Mechanism of the formation of DNA-protein cross-links by antitumor cisplatin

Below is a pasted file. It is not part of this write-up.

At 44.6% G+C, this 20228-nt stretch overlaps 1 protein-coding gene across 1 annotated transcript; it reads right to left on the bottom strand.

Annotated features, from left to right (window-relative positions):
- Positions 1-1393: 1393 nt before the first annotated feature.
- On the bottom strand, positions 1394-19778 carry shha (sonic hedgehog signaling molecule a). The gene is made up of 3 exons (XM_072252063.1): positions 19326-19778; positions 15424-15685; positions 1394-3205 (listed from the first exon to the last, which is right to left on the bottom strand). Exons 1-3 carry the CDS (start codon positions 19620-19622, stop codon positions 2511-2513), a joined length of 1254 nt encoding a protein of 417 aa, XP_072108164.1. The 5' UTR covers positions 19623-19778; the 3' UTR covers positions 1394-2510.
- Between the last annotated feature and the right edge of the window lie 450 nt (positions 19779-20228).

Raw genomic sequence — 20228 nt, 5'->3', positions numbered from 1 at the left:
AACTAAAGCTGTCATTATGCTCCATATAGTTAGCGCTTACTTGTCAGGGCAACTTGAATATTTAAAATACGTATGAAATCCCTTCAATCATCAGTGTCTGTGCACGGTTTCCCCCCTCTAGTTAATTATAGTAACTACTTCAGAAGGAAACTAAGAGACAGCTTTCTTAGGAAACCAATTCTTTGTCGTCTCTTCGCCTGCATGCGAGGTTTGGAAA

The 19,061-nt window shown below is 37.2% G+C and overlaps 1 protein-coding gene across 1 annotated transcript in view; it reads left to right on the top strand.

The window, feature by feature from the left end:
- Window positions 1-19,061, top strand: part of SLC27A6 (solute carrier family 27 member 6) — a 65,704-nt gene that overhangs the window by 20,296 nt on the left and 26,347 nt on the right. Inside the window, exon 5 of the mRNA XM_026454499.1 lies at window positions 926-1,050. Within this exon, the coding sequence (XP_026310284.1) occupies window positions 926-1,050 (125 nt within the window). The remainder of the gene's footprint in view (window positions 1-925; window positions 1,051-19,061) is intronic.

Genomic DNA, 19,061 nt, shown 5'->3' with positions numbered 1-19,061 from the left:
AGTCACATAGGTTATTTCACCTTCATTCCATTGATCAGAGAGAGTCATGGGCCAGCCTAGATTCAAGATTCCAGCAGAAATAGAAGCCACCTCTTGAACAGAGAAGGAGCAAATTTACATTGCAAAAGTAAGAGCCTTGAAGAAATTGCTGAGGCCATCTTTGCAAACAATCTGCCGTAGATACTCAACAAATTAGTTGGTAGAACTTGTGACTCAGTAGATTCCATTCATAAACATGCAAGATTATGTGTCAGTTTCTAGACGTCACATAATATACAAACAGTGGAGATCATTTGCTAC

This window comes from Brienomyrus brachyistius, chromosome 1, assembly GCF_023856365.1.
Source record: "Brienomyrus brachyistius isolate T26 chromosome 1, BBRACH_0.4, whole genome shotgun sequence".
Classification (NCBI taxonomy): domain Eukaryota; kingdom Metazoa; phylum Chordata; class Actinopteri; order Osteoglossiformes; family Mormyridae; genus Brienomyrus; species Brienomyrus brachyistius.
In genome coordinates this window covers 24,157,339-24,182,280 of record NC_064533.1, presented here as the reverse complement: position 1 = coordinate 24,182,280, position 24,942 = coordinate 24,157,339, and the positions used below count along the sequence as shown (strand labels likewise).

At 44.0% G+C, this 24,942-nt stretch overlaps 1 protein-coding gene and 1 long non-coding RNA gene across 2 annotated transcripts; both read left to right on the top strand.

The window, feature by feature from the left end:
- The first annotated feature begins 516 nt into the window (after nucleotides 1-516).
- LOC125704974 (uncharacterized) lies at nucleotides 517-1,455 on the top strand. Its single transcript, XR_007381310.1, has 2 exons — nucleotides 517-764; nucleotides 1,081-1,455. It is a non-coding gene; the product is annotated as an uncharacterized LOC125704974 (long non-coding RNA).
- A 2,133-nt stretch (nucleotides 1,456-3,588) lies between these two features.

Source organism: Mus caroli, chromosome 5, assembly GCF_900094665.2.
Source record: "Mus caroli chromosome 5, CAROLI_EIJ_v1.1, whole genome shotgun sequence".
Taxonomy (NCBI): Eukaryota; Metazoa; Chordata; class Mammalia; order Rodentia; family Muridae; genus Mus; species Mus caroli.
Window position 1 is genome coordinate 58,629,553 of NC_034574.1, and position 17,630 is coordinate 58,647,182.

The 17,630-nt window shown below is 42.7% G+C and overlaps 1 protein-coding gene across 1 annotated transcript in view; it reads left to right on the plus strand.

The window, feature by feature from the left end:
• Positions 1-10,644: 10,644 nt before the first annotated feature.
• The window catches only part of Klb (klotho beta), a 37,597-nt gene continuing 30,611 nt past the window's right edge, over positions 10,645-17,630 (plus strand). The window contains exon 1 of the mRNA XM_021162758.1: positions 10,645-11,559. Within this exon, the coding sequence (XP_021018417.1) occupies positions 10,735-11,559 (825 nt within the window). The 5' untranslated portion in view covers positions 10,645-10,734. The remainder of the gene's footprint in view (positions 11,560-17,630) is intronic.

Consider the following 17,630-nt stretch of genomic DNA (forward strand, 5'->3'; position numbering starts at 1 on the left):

DNA-protein cross-links are formed by various DNA-damaging agents including antitumor platinum drugs. The natures of these ternary DNA-Pt-protein complexes (DPCLs) can be inferred, yet much remains to be learned about their structures and mechanisms of formation. We investigated the origin of these DPCLs and their cellular processing on molecular level using gel electrophoresis shift assay. We show that in cell-free media cisplatin [cis-diamminedichloridoplatinum(II)] forms DPCLs more effectively than ineffective transplatin [trans-diamminedichloridoplatinum(II)]. Mechanisms of transformation of individual types of plain DNA adducts of the platinum complexes into the DPCLs in the presence of several DNA-binding proteins have been also investigated. The DPCLs are formed by the transformation of DNA monofunctional and intrastrand cross-links of cisplatin. In contrast, interstrand cross-links of cisplatin and monofunctional adducts of transplatin are stable in presence of the proteins. The DPCLs formed by cisplatin inhibit DNA polymerization or removal of these ternary lesions from DNA by nucleotide excision repair system more effectively than plain DNA intrastrand or monofunctional adducts. Thus, the bulky DNA-protein cross-links formed by cisplatin represent a more distinct and persisting structural motif recognized by the components of downstream cellular systems processing DNA damage considerably differently than the plain DNA adducts of this metallodrug.